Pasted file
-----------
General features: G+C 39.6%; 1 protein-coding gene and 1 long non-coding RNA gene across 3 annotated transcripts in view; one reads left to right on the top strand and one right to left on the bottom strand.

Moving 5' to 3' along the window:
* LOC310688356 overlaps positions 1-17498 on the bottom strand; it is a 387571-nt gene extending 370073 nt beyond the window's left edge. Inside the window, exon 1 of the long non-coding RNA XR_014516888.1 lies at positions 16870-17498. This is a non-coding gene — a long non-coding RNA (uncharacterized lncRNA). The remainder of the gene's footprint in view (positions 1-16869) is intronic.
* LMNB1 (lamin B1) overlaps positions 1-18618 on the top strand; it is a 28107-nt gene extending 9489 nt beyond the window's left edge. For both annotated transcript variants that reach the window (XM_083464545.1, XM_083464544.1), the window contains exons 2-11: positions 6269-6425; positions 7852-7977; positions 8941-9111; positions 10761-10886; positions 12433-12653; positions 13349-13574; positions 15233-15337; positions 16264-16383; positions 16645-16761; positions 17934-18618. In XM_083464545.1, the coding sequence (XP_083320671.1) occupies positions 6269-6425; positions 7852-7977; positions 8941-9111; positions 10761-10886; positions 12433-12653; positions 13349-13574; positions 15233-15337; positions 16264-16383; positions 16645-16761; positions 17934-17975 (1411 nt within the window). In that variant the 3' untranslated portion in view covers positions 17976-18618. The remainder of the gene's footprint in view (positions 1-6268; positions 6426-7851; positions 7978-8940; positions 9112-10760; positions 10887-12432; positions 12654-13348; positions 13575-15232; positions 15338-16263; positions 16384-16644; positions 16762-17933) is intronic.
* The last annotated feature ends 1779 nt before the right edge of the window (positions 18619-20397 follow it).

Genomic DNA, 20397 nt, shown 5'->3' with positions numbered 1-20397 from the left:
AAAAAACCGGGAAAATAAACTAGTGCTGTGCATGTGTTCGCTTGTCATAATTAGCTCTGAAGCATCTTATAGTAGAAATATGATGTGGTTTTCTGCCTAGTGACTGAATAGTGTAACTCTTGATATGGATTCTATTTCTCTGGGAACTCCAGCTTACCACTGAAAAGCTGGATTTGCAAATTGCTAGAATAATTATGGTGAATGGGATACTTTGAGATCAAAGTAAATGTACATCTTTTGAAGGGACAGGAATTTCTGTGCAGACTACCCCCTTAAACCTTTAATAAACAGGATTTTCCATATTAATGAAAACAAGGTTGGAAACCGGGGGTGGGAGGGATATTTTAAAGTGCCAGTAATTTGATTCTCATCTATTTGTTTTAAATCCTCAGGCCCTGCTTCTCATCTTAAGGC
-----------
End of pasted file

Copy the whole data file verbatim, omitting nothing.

General features: G+C 39.6%; 1 protein-coding gene and 1 long non-coding RNA gene across 3 annotated transcripts in view; one reads left to right on the top strand and one right to left on the bottom strand.

Moving 5' to 3' along the window:
* LOC310688356 overlaps positions 1-17498 on the bottom strand; it is a 387571-nt gene extending 370073 nt beyond the window's left edge. Inside the window, exon 1 of the long non-coding RNA XR_014516888.1 lies at positions 16870-17498. This is a non-coding gene — a long non-coding RNA (uncharacterized lncRNA). The remainder of the gene's footprint in view (positions 1-16869) is intronic.
* LMNB1 (lamin B1) overlaps positions 1-18618 on the top strand; it is a 28107-nt gene extending 9489 nt beyond the window's left edge. For both annotated transcript variants that reach the window (XM_083464545.1, XM_083464544.1), the window contains exons 2-11: positions 6269-6425; positions 7852-7977; positions 8941-9111; positions 10761-10886; positions 12433-12653; positions 13349-13574; positions 15233-15337; positions 16264-16383; positions 16645-16761; positions 17934-18618. In XM_083464545.1, the coding sequence (XP_083320671.1) occupies positions 6269-6425; positions 7852-7977; positions 8941-9111; positions 10761-10886; positions 12433-12653; positions 13349-13574; positions 15233-15337; positions 16264-16383; positions 16645-16761; positions 17934-17975 (1411 nt within the window). In that variant the 3' untranslated portion in view covers positions 17976-18618. The remainder of the gene's footprint in view (positions 1-6268; positions 6426-7851; positions 7978-8940; positions 9112-10760; positions 10887-12432; positions 12654-13348; positions 13575-15232; positions 15338-16263; positions 16384-16644; positions 16762-17933) is intronic.
* The last annotated feature ends 1779 nt before the right edge of the window (positions 18619-20397 follow it).

Genomic DNA, 20397 nt, shown 5'->3' with positions numbered 1-20397 from the left:
AAAAAACCGGGAAAATAAACTAGTGCTGTGCATGTGTTCGCTTGTCATAATTAGCTCTGAAGCATCTTATAGTAGAAATATGATGTGGTTTTCTGCCTAGTGACTGAATAGTGTAACTCTTGATATGGATTCTATTTCTCTGGGAACTCCAGCTTACCACTGAAAAGCTGGATTTGCAAATTGCTAGAATAATTATGGTGAATGGGATACTTTGAGATCAAAGTAAATGTACATCTTTTGAAGGGACAGGAATTTCTGTGCAGACTACCCCCTTAAACCTTTAATAAACAGGATTTTCCATATTAATGAAAACAAGGTTGGAAACCGGGGGTGGGAGGGATATTTTAAAGTGCCAGTAATTTGATTCTCATCTATTTGTTTTAAATCCTCAGGCCCTGCTTCTCATCTTAAGGC